During the years of the Eastern Brook Trout Solo Adventure I refused to carry a camera because I’m a dedicated camera snob who couldn’t abide the renderings of a point-and-shoot camera. If I’d only ever be able to bring back mediocre images, I didn’t want to bother.
I learned photography in the waning light of the film era. I spent to the outer limit of what my little paychecks would sustain to acquire 3 fine used camera bodies, several lenses and a small assortment of light filters as well as a tripod or two. And with these tools I went out and shot as much film as I could afford to, as often as possible. And the findings of my first year were that some things I’d thought were beautiful actually yielded very poor photo prints.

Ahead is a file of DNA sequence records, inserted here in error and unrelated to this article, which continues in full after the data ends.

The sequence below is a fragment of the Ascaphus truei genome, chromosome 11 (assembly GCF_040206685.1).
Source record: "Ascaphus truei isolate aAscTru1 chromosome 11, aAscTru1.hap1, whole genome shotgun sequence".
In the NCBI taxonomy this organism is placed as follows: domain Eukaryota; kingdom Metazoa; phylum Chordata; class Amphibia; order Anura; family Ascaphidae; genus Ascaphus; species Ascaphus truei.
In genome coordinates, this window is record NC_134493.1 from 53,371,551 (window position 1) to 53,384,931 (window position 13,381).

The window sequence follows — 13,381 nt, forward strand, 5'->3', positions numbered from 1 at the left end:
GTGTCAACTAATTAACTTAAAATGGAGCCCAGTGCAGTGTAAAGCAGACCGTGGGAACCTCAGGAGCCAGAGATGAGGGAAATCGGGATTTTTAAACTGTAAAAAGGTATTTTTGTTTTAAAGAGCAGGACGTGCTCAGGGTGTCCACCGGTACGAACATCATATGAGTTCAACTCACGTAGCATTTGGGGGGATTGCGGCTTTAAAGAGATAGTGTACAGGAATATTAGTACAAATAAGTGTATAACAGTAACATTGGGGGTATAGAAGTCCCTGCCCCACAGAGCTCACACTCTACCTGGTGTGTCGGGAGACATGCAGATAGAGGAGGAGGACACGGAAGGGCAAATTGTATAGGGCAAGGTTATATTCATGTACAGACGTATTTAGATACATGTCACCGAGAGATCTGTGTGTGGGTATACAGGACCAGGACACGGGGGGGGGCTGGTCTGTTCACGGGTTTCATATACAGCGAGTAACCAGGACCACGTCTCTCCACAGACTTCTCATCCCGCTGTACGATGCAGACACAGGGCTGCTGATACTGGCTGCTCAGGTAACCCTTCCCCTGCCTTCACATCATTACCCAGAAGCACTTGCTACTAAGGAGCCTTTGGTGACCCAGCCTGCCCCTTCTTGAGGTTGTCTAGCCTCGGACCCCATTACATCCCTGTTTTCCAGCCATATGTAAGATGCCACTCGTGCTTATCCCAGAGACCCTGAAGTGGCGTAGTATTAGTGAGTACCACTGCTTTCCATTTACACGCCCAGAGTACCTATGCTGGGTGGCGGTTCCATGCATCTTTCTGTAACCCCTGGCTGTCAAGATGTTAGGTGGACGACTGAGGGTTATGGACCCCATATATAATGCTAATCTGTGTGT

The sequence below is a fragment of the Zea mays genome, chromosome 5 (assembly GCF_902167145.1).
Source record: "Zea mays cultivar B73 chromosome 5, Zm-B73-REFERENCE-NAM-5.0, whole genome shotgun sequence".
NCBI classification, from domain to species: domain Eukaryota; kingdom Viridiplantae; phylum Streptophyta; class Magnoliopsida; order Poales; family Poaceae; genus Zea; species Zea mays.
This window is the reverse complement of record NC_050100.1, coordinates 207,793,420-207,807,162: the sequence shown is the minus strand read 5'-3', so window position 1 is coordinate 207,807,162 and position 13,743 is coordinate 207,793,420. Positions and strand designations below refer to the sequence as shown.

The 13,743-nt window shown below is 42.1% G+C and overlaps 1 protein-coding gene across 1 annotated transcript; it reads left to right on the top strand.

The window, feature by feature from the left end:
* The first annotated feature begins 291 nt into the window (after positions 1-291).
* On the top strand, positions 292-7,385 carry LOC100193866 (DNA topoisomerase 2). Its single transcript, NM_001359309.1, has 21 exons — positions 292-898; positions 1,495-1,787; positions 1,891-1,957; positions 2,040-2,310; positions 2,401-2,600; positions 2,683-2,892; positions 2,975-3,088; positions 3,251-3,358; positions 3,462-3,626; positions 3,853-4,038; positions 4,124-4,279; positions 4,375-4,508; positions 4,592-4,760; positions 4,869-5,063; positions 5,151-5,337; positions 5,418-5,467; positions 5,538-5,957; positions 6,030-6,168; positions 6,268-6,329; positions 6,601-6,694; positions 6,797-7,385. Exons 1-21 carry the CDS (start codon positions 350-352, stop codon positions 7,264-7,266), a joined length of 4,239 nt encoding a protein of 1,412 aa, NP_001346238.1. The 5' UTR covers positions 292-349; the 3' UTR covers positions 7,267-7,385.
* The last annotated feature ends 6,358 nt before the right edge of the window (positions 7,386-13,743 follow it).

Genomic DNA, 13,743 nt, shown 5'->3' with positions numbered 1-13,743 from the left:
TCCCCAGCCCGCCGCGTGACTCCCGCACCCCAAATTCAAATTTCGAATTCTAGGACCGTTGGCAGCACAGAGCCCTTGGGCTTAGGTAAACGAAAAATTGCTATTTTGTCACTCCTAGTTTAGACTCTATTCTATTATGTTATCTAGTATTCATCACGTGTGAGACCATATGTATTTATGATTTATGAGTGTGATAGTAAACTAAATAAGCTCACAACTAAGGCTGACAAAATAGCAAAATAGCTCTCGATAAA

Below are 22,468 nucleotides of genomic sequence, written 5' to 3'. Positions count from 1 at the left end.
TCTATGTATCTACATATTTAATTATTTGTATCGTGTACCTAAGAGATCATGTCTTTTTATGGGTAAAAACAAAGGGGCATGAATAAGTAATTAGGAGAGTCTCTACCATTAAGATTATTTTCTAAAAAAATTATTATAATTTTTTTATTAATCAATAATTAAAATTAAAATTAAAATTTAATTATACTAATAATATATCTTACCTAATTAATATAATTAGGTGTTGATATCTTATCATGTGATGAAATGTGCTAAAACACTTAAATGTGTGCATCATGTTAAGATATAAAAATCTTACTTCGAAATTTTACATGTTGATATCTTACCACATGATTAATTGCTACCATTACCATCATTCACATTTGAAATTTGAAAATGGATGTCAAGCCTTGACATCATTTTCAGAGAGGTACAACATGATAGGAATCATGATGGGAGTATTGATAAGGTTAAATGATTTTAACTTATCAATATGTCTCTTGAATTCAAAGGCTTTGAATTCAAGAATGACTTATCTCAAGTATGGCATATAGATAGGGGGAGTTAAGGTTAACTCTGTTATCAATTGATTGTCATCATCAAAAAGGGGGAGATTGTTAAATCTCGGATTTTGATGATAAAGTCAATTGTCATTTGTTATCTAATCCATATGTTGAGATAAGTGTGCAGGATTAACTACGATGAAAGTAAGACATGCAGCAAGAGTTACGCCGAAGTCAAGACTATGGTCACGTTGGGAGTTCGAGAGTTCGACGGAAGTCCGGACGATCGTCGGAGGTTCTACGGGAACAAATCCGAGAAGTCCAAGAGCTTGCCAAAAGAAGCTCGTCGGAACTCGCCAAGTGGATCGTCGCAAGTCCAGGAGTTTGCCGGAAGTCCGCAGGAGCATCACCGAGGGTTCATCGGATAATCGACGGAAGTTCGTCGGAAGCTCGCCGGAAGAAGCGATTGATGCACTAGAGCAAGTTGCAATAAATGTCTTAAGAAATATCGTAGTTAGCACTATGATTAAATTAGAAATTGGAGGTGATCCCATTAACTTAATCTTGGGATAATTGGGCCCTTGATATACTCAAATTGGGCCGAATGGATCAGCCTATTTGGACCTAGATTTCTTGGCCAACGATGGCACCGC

The gradual breakthrough of the years ahead happened through practice, through reading and
through the building notion that light was in fact more important than my subject. I found that given excellent light, I could create a memorable image from mundane twigs, rocks and leaves, or from commonplace critters. Then too, I had to master my camera’s capabilities to produce an image that captured what the light was painting. And a step further still was to learn what could be done with different qualities of natural light – every shade and tone was just right for some desirable effect.
And all that brings us to November of 2016 and my first attempt at a bright, varied and inherently useful calendar. I snapped the pictures but Susan did all the graphic design work of making the calendar a reality. The images of my “Wild North Country” calendar were mostly captured over the last couple of years and beyond that, it’s tough to generalize – the photos included represent diverse landscapes across seldom-seen corners of public and private lands.
Order a copy of the calendar here: Wild North Country Calendar